Although, I must admit to wondering just where we'll go next. What comes after e-books? Chips implanted in our brains that allow us to experience a story playing out in our brains? Or will we decide technology is too much with us and we make a collective decision that the old way of reading—ink on paper—was the best way after all?

What do you think comes next for books? Give me your answer in the comments, and I'll draw for four winners who'll either win a signed copy of any Cooper Justice book of their choices or a $10 eGiftcard from the online bookseller of their choices.
The winners are Anne Gallagher, Liz, MV Freeman and JoAnn! Please email me at paulagraves (at) charter (dot) net with your preference--book or eGiftcard. If you want a book, tell me which one and I'll need your snail mail address. If it's the giftcard, I just need your email address and which ebookstore you prefer.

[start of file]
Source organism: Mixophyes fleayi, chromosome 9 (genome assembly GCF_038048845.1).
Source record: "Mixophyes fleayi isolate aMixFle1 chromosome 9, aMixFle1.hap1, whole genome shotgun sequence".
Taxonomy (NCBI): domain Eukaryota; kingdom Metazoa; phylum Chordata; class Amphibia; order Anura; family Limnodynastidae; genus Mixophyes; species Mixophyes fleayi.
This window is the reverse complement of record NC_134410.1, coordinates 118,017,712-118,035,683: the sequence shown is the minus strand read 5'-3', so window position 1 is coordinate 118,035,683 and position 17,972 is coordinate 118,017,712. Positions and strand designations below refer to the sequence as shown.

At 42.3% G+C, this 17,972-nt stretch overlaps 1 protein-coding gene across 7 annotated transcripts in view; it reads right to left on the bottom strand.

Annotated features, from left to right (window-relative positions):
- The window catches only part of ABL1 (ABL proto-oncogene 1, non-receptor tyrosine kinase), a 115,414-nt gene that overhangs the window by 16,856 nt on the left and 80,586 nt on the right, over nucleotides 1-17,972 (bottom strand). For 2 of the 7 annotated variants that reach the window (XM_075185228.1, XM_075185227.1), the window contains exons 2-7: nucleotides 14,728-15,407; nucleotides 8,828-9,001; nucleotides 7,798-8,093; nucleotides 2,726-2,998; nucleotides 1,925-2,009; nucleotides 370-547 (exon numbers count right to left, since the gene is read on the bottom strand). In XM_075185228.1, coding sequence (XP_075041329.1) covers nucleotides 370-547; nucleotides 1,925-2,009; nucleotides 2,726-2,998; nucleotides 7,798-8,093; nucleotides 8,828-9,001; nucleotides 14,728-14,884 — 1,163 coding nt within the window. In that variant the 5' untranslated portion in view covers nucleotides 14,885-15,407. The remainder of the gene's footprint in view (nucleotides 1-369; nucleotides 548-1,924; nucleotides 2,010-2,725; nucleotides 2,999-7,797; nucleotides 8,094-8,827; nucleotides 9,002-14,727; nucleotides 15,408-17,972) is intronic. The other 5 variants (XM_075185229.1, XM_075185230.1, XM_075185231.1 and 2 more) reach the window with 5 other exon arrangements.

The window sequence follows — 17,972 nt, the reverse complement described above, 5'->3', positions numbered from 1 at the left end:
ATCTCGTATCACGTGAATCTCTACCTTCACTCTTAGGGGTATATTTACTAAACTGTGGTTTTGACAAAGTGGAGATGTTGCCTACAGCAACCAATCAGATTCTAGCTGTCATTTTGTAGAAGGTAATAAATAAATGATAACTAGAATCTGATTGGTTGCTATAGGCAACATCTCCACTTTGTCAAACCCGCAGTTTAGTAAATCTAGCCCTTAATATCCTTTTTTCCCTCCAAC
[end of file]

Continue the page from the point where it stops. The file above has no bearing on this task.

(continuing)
Thanks for commenting!


Anne Gallagher said...

Chips implanted in our brains that allow us to experience a story playing out in our brains?

I think, as writers we'll all get these new kind of virtual writing pads and as we type, an image will pop up on the screen and we will be able to manipulate them like in a movie and instead of writing a story, it'll be more like writing a movie. We won't be reading anymore, we'll be watching.

Liz said...

Books aren't going to die out because of e-readers anymore than they were killed off by newspapers or books on tape. The book still represents a highly efficient technology, cheap and economical to produce and long-lasting, while e-books require power every time they are read and are only portable with the use of expensive, one-purpose devices. Prices on e-readers will no doubt continue to decline, but their other shortcomings will remain.

Linda Henderson said...